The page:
Travis’s latest crate from Kiwi Co had him hands-on with bubbly potions and concoctions! We mixed up one cup with an acid (the provided packet of citric acid) and one with a base (the provided packet of baking soda), and from there, there was a whole host of experiments to try.
First up was to make Color-Changing Doodles. Travis dipped a q-tip in the base solution first and made designs on the provided gold paper. (Hint: This is really litmus test paper). Surprise – the paper turns red!
We let it dry and then dipped a second q-tip in the acid solution. The paper turns “back” to gold. Note: Through trial and error we discovered that designs with thin lines worked better for this activity than thick doodles.
The reverse experiment was to use the acid first, leaving a “secret” message the blends in with the yellow. Rub over with the base using a second q-tip after the solution dries, and your secret code is revealed!
Travis also tested a few alternate ideas from the booklet, including dipping a toy in the base and then on the paper (dinosaur footprints!)…
…or adding a little of the provided bubble solution to the base. Blow bubbles with a straw and press onto the litmus paper for fun reddish outlines.
The version that didn’t work great for Travis was adding some base solution to a spritz bottle and spraying at the paper, which resulted in only a weak wash of red.
The second project, Multicolored Monsters, also relied on the litmus paper, but this time cut into fun monster shapes. Travis was less interested now that he knew how the paper would react, but he attached the provided wiggle eyes.
Then he could make the monsters yellow- or red-striped, depending whether he used the base or acid mixture.
It was definitely time for some Bubbly Reactions! We filled both cups A and B with 1 scoop of citric acid, then made a paste from the baking soda and bubble solution which could roll up into little “snowballs”. One cup of citric acid received cold water and the other gets warm. Travis dropped in the snowballs, and observed the differences! Kids can get nicely scientific here, drawing their observations in the booklet, testing different amount of citric acid, or measuring the temperature of each cup before and after the reaction!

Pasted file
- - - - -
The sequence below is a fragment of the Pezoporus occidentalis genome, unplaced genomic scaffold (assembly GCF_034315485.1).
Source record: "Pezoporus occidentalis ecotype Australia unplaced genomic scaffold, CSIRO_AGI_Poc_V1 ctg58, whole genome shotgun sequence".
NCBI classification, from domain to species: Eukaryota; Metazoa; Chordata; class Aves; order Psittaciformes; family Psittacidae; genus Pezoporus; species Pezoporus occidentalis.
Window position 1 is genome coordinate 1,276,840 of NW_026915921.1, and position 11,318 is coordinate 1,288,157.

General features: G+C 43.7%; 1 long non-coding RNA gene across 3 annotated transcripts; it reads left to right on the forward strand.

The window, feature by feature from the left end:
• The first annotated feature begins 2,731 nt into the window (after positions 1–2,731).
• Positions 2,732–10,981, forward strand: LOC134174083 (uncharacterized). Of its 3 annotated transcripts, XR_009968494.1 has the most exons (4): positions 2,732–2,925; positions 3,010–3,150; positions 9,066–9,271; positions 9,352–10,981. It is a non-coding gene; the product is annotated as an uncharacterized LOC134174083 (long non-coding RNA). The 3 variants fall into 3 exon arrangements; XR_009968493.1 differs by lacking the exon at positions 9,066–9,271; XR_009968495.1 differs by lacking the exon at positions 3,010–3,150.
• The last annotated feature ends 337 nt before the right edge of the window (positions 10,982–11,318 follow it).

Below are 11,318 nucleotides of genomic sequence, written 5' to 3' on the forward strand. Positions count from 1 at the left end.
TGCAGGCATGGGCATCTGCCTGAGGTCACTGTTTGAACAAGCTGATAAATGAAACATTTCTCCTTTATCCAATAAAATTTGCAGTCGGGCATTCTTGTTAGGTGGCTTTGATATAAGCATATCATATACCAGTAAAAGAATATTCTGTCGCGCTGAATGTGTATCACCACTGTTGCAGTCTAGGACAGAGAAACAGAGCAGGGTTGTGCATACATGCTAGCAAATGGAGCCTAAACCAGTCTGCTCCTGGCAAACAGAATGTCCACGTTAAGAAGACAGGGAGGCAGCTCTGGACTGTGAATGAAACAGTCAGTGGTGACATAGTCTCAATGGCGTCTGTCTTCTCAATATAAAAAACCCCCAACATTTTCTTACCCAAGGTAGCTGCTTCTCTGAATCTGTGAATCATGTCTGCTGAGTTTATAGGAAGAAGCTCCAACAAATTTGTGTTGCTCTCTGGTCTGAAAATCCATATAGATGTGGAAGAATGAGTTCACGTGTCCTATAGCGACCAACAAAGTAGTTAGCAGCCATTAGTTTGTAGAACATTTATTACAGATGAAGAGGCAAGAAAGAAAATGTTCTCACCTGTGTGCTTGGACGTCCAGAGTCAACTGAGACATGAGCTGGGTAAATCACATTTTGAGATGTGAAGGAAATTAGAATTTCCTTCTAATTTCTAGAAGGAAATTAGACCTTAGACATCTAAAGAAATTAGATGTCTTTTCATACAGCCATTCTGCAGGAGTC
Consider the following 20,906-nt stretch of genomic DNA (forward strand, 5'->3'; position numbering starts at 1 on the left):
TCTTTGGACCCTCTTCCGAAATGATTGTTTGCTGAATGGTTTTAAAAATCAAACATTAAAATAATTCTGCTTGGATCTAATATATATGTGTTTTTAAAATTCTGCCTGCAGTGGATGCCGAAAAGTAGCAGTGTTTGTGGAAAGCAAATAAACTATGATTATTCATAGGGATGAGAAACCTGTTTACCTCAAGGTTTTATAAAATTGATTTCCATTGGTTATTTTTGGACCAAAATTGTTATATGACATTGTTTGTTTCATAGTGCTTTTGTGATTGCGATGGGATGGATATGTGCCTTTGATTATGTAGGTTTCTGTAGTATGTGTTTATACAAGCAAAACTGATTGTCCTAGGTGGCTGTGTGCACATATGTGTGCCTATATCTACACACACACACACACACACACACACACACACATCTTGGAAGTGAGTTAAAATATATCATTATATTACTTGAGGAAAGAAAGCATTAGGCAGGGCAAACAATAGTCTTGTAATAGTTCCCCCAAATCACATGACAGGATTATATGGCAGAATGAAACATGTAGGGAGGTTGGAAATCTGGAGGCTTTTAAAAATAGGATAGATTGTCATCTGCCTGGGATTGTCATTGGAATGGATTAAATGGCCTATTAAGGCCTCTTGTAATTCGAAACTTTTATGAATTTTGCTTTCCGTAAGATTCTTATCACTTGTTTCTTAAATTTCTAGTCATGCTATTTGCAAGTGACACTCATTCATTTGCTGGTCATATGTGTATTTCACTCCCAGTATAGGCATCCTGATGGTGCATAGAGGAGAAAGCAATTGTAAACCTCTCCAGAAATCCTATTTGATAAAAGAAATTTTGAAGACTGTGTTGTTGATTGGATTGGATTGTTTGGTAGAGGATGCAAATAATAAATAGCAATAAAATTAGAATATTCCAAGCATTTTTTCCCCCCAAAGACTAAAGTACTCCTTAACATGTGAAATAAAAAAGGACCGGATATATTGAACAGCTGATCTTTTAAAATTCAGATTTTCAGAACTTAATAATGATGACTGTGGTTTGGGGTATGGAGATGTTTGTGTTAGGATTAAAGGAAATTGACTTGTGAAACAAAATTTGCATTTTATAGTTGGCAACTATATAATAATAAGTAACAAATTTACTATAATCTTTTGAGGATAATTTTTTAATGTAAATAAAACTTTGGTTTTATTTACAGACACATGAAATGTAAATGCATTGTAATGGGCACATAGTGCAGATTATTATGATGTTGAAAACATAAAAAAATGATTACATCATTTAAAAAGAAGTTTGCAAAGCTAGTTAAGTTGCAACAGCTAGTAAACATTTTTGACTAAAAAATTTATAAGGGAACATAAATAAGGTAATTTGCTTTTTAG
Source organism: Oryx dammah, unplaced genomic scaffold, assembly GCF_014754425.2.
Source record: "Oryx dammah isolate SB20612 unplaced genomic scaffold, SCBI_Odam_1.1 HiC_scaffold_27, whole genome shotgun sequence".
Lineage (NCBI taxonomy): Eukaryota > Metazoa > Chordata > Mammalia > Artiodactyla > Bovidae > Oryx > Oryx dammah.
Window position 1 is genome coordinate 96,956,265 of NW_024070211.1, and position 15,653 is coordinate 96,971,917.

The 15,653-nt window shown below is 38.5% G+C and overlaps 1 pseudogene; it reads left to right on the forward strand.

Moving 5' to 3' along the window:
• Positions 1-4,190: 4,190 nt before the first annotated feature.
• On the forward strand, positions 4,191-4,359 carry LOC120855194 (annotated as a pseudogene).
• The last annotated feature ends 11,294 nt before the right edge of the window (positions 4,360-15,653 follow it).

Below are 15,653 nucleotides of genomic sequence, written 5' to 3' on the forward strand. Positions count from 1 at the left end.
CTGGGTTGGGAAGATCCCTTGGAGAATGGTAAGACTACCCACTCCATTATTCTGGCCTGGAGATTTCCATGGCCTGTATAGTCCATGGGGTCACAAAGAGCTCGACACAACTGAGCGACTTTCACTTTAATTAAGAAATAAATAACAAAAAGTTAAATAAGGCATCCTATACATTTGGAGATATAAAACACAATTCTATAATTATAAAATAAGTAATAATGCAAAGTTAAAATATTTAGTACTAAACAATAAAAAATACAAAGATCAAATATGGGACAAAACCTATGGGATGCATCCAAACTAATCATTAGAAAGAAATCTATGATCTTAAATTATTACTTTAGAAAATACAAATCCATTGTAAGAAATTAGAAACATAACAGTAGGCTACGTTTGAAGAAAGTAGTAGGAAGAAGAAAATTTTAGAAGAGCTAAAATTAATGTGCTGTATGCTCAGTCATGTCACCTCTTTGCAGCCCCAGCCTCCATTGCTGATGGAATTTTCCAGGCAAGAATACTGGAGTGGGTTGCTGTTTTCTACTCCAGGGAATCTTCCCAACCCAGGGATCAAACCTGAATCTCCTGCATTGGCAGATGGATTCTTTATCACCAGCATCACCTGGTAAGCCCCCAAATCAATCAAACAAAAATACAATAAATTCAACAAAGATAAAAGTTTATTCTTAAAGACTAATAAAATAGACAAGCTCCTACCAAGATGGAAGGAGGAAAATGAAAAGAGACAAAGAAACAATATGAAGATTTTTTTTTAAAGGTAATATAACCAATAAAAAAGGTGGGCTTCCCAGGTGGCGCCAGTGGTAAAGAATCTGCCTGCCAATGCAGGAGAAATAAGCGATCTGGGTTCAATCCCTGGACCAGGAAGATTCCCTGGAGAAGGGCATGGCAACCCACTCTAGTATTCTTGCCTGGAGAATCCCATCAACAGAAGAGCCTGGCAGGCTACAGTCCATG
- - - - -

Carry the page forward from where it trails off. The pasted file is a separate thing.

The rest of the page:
For us, unfortunately, both our cups fizzed but the warm water cup not appreciably more so than the cold water one. Luckily, there was entire Chemistry Lab Booklet in Travis’s crate, full of further experiments! Some of these were repeats of games we’ve enjoyed at home before, but a few were entirely new.
First, he did a quick repeat to reinforce the idea of Acid or Base, using provided litmus test strips on liquids around the house. We tested vinegar, coffee, and almond milk!
Next came a Blow-Up Bag; spoon citric acid and baking soda onto a square of tissue paper and fold up. Add water to a zip-top bag, then place your tissue paper solution inside. Seal and watch the bag expand!
Homemade Snow Dough was similar to versions we’ve made recently, this time a combination of citric acid, baking soda, bubble gel, and water. This stuff was particularly neat because it felt cold just like real snow!
Dancing Raisins are an oldie but goodie: place raisins and 1 teaspoon baking soda in a cup with a little water. Squirt in the citric acid solution, and the raisins “swim” like little fish.
We also tried out Mix It Up, which involved pouring an acid (tinted with red food coloring) and a base (tinted yellow) into a center cup at the same time.
Fizzy explosions like this never get old!
The biggest hit by far was a Citrus Volcano. For this one, poke a pencil into a lemon and mush it around a little bit. Set the lemon in a plastic cup to hold it in place then use an eye dropper to squirt in a bit of the baking soda solution.
The liquid fizzes back out as it reacts with the lemon’s acid! This was an ooey gooey delight since you can squeeze the lemon to make more goo fizz out, or make a second hole so your lemon is erupting from both sides. In sum, this crate got high marks from Travis, full of activities that are sure to keep any little scientist busy.